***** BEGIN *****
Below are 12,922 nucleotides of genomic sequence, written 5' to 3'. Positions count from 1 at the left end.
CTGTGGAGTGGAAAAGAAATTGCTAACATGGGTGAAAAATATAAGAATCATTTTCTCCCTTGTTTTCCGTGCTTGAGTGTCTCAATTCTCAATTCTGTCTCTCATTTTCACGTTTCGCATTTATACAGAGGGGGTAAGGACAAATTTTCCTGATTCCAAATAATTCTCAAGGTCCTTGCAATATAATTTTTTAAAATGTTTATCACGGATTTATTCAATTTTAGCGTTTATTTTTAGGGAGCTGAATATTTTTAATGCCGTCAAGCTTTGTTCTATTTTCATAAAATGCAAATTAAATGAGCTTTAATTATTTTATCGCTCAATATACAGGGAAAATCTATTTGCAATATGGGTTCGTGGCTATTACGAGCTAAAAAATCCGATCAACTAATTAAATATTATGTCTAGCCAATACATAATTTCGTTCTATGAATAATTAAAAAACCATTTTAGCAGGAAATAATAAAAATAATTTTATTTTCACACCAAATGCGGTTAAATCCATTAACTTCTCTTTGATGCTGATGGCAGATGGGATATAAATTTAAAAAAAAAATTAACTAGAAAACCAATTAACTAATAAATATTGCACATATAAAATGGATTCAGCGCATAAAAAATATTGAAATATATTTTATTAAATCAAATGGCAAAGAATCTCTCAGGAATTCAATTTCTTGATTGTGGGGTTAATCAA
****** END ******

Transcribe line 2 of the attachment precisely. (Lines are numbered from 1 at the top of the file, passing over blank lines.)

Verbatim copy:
CTGTGGAGTGGAAAAGAAATTGCTAACATGGGTGAAAAATATAAGAATCATTTTCTCCCTTGTTTTCCGTGCTTGAGTGTCTCAATTCTCAATTCTGTCTCTCATTTTCACGTTTCGCATTTATACAGAGGGGGTAAGGACAAATTTTCCTGATTCCAAATAATTCTCAAGGTCCTTGCAATATAATTTTTTAAAATGTTTATCACGGATTTATTCAATTTTAGCGTTTATTTTTAGGGAGCTGAATATTTTTAATGCCGTCAAGCTTTGTTCTATTTTCATAAAATGCAAATTAAATGAGCTTTAATTATTTTATCGCTCAATATACAGGGAAAATCTATTTGCAATATGGGTTCGTGGCTATTACGAGCTAAAAAATCCGATCAACTAATTAAATATTATGTCTAGCCAATACATAATTTCGTTCTATGAATAATTAAAAAACCATTTTAGCAGGAAATAATAAAAATAATTTTATTTTCACACCAAATGCGGTTAAATCCATTAACTTCTCTTTGATGCTGATGGCAGATGGGATATAAATTTAAAAAAAAAATTAACTAGAAAACCAATTAACTAATAAATATTGCACATATAAAATGGATTCAGCGCATAAAAAATATTGAAATATATTTTATTAAATCAAATGGCAAAGAATCTCTCAGGAATTCAATTTCTTGATTGTGGGGTTAATCAA